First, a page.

TFPD_07: The freight forwarder is an intermediary
Trade Finance Paradigm #7: The freight forwarder is an intermediary
The next of the eight Trade Finance Paradigms is: The freight forwarder is an intermediary.
Story line #1
The origin of the “freight forwarding companies” is the activities in the early days of the 20th century to support the rapidly growing mercantile shipping industry. Their main responsibilities were to organize the transport, generally by rail, of goods to and from the docks, the booking of cargo space with the shipping lines and customs documentation. The freight forwarding company acted generally for one or more of the involved parties as “agent” or “intermediary”. For example negotiating the contract of carriage with the shipping line on behalf of the shipper.
Story line #2
Beginning of the nineties I finished school – and needed to find my path in life. By pure chance I landed at a small freight forwarding company in a suburb to Copenhagen. What I noted was that there was a huge diversity in its tasks and capacities. One of the main activities was import of goods from the Far East. The company – my employer – would issue their own bills of lading, signing them “as carrier.”
However – as noted – the diversity was huge and the tasks (capacity) included:
- Storage of Goods
- Acting as Carrier
- Acting as Intermediary
- Packing goods
- Acting as NVOCC (Non Vessel Operating Common carrier)
- Doing transport and goods Insurance
- Acting as Travel agent
- Acting as Container Consolidator
- Being a Customs clearing agent
The picture described in “Story Line #2” is in fact the picture that still hold true: Freight forwarders perform a huge variety of tasks – and their capacity/responsibility changes according to the actual task / agreement.
What is interesting is that when the LC bankers (documented within LC practice) discuss freight forwarder – the picture they have in their head (their paradigm) is rather close to “Story line #1”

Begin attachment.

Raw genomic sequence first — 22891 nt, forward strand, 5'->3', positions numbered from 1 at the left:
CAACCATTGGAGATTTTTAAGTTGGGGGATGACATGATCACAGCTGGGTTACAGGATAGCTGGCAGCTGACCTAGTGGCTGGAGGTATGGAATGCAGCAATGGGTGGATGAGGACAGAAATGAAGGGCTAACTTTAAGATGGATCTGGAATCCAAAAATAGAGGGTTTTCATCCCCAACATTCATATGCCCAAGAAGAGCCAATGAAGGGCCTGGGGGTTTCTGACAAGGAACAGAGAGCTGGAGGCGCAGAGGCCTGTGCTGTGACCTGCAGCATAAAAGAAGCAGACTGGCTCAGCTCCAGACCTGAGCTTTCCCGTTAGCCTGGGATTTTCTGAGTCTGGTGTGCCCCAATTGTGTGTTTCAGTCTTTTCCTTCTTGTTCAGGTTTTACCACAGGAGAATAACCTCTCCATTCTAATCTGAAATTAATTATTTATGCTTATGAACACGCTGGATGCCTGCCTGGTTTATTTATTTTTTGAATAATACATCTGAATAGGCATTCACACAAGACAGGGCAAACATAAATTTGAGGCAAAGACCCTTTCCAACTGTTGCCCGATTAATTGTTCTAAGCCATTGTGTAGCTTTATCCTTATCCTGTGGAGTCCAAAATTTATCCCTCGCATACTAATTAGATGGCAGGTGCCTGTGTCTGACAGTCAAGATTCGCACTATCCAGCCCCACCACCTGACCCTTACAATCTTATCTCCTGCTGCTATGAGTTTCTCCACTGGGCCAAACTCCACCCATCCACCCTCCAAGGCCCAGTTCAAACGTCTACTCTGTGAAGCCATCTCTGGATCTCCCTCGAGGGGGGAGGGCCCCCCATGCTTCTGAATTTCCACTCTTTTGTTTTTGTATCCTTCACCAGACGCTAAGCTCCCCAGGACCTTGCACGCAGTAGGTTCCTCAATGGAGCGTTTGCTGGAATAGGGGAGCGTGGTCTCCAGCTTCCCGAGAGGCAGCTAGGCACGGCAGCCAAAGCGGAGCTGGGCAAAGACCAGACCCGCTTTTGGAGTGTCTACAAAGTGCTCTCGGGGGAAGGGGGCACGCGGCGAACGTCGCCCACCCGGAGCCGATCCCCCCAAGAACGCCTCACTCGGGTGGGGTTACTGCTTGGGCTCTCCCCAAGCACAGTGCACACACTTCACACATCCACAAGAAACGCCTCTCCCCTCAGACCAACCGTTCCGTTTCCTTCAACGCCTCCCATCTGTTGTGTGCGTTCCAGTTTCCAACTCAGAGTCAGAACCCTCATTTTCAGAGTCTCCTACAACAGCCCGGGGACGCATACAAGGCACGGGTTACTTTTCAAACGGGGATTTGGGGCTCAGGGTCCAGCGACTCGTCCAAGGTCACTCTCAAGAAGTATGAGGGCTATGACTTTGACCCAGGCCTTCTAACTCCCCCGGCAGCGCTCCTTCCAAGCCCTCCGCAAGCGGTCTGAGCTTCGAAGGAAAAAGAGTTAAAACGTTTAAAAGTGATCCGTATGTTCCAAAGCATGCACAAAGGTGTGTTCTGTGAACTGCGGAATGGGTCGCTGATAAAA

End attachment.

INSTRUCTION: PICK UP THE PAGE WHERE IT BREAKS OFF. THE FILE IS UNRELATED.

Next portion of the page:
Let’s take a look at how the freight forwarder is perceived by the LC practice.
ISBP 681 includes the following paragraph:
If a credit states "Freight Forwarder's Bill of Lading is acceptable" or uses a similar phrase, then the bill of lading may be signed by a freight forwarder in the capacity of a freight forwarder, without the need to identify itself as carrier or agent for the named carrier. In this event, it is not necessary to show the name of the carrier.
If you measure this paragraph against “Story Line #2” I am sure you will find the words “in the capacity of a freight forwarder” to make only little sense: “Freight forwarder” is NOT a capacity. It is a type of company that may assume a variety of “capacities.”
Luckily this seems to have been acknowledged – as these words are taken out in the revised 5th draft of the new (and coming) ISBP. However – the principle still exist: When the LC states “Freight Forwarder's Bill of Lading is acceptable” then the document need not identify the issuer as carrier or agent for the carrier.
So even in the new ISBP (it seems) that “freight forwarder” will still be different from a “carrier.” I.e. the freight forwarder is perceived as an “agent.”
What is interesting is that the scenario from ICC Opinion TA572 also seems to be included into the new ISBP. Analysis & Conclusion, which reads: